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Mark Grossman

Venture Capital and Business Plans

13 April 2000

You have a good idea for a start-up business. You've started to put together your management team. You've even convinced some friends and family to invest some money.

It's time to write your business plan. This column will touch on some of the most critical highlights to consider when writing a business plan. It's clearly not a comprehensive "how-to." has numerous books devoted to the single subject of how to write a business plan. You'll have to turn to those books for the comprehensive detail.

Writing a business plan can seem like an intimidating and daunting task to even skilled executives. It needn't be. You may even find that it's a helpful exercise.

It may be useful because in developing the plan, you're forced to analyze some of the details of your business and its directions. Writing the plan may help you focus on some your weaknesses. As you develop better answers for the business plan, you can also be working towards turning these "better" ideas into reality.

Creating a business plan is not about writing a long and boring academic paper about a business. You shouldn't feel like you're revisiting your most dreaded college class--you know, the one with the big term paper requirement.

A good business plan conveys the exciting prospects for your company. It shouts with the enthusiasm that you feel for your ideas. It's the written outline of where you're taking your business.

Anyway, if I didn't make you feel better about having to do it, you still have to do it. So, get to work.


One of the issues that my clients always raise is the confidentiality of the business plan. They typically want me to prepare a confidentiality agreement for a potential venture capitalist ("VC") to sign before they give the business plan to the VC.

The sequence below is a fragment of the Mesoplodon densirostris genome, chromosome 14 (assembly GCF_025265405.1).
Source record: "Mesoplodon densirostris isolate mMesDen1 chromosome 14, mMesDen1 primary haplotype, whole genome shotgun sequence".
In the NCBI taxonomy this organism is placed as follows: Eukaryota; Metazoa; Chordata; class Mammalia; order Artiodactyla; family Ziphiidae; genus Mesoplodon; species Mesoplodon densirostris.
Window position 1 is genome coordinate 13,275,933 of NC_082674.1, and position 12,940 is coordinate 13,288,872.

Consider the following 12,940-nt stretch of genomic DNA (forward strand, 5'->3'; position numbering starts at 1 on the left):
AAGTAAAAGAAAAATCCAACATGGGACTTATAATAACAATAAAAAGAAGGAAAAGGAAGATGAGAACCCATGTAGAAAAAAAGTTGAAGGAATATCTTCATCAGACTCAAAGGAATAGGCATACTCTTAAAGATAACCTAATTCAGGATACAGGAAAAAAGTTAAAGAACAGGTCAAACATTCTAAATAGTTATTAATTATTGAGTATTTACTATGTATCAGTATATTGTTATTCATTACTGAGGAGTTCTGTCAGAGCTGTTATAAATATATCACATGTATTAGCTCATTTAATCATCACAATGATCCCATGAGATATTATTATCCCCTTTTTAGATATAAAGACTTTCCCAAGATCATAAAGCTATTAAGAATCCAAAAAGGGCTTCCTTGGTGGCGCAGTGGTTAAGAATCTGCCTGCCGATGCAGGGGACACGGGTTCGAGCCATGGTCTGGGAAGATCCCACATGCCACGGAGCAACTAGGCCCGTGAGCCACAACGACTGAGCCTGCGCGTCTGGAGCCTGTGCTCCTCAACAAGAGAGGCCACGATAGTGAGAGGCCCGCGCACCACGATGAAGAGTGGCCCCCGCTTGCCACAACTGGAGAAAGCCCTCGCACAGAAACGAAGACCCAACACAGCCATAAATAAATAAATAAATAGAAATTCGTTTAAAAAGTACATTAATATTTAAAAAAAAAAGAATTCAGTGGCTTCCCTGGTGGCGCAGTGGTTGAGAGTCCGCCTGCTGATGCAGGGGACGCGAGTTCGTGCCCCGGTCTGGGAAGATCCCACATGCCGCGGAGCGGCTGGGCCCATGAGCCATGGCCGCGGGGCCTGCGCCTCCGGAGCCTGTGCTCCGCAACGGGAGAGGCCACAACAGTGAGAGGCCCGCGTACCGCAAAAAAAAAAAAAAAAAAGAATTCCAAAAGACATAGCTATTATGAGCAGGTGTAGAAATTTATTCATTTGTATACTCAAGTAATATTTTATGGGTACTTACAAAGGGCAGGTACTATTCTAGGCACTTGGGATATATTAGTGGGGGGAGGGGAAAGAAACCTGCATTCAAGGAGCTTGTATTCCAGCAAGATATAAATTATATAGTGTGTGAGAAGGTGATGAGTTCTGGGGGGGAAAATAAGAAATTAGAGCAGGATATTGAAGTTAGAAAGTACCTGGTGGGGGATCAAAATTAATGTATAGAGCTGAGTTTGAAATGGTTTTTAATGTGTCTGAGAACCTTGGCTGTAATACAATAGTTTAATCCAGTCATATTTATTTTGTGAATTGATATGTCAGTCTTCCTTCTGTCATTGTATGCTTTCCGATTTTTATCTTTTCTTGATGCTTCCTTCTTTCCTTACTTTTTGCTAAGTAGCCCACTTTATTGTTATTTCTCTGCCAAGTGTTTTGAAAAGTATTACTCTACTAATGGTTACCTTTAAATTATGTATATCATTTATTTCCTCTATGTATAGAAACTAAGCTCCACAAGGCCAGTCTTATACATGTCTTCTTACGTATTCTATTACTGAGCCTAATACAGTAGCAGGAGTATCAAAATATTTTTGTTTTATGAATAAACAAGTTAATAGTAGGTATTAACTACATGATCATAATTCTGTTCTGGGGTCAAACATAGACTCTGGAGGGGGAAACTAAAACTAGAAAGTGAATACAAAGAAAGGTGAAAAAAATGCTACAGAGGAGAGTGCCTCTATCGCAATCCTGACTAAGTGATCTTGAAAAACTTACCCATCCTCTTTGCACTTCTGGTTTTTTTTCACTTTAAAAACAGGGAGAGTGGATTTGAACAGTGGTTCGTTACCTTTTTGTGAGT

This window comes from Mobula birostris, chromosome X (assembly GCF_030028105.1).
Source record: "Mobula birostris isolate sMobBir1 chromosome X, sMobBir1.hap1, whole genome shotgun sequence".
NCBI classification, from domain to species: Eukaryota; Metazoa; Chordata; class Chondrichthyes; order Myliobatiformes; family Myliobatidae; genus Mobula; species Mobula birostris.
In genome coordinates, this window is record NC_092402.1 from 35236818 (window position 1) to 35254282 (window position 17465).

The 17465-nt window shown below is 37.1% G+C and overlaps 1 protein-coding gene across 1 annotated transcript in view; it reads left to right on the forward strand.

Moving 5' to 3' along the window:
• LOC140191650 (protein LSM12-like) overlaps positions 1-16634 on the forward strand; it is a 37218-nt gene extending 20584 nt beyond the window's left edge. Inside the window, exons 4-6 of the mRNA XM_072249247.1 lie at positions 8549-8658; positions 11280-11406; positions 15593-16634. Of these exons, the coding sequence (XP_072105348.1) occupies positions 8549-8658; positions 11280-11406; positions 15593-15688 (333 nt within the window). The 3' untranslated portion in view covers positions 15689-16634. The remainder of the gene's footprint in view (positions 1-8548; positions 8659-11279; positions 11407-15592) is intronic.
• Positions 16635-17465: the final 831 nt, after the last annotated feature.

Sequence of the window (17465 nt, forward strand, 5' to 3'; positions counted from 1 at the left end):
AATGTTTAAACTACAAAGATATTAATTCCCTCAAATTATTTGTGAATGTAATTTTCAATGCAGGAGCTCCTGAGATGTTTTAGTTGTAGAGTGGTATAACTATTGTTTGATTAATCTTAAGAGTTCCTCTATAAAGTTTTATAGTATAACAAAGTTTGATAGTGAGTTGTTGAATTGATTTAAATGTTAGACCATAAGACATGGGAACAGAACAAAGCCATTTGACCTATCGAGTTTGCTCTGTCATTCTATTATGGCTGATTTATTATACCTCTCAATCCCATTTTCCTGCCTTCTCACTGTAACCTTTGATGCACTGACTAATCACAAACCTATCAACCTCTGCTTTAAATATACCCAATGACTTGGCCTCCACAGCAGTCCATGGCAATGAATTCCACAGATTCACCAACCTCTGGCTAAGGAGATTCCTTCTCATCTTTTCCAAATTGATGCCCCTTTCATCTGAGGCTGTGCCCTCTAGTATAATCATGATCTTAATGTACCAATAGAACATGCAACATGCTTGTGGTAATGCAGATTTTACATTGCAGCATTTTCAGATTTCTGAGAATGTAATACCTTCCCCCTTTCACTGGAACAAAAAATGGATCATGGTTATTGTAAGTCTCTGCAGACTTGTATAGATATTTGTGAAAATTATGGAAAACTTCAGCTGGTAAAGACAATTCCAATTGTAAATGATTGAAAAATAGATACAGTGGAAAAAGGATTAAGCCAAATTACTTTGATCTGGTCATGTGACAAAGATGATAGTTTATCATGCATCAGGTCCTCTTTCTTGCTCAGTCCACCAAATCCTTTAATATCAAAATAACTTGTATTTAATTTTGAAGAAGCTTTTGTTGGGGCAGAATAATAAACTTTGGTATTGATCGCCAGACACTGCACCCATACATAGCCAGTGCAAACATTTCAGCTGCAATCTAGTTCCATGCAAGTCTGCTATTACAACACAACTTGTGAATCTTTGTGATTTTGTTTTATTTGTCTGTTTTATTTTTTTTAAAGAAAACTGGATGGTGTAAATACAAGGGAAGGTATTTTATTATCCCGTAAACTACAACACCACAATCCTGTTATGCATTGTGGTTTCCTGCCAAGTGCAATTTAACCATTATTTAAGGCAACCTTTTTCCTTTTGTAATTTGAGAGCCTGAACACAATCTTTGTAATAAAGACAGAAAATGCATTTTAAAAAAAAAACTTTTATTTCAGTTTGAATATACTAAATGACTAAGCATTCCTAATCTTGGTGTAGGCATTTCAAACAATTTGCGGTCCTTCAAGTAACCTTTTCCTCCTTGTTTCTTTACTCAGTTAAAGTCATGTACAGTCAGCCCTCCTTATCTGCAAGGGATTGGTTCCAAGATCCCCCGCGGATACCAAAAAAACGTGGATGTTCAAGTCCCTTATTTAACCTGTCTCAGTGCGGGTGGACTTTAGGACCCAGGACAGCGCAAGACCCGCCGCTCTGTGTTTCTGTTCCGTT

Clients correctly point out that they have little or no protection if they give the plan to a VC without some kind of confidentiality agreement. The problem is that VCs typically won't sign the agreement.

The VC's perspective is that hundreds or even thousands of business plans may cross their desk in a year. They can't possibly sign all those agreements. They'd be creating problems for themselves if they fund one deal, but received several business plans that were arguably quite similar. The problem with this argument is that they're right.

I say that from the perspective of an attorney who represents those seeking funding, not the VCs. While a VC stealing your ideas or sharing them with a potential competitor is a bad risk to have to take, it's one that you'll have to accept. It's simply one of the rules of the game.

If you push too hard for a confidentiality agreement from a VC, you'll generally find that you'll have a business plan that didn't get read and you'll brand yourself as an amateur who doesn't understand the rules. Neither is a result that you want.

Now, please don't send me e-mails with stories of VCs who signed confidentiality agreements. I've seen them sign them too--occasionally. Still, VCs not signing is the norm.

Standing Out

The simple fact is that your business plan has to compete against more plans than you wish to imagine. You must find ways to make yours stand out from the pack.

Let's start with the executive summary. It must be as perfect as you can make it. Its purpose is to convince your reader to continue reading. If they're not captivated by your executive summary, they won't read the rest of your plan.

It's not an introduction and it's not a preface. It's your entire plan condensed to its most important one to two pages. It must leave your reader feeling that this is interesting and wanting to know the details.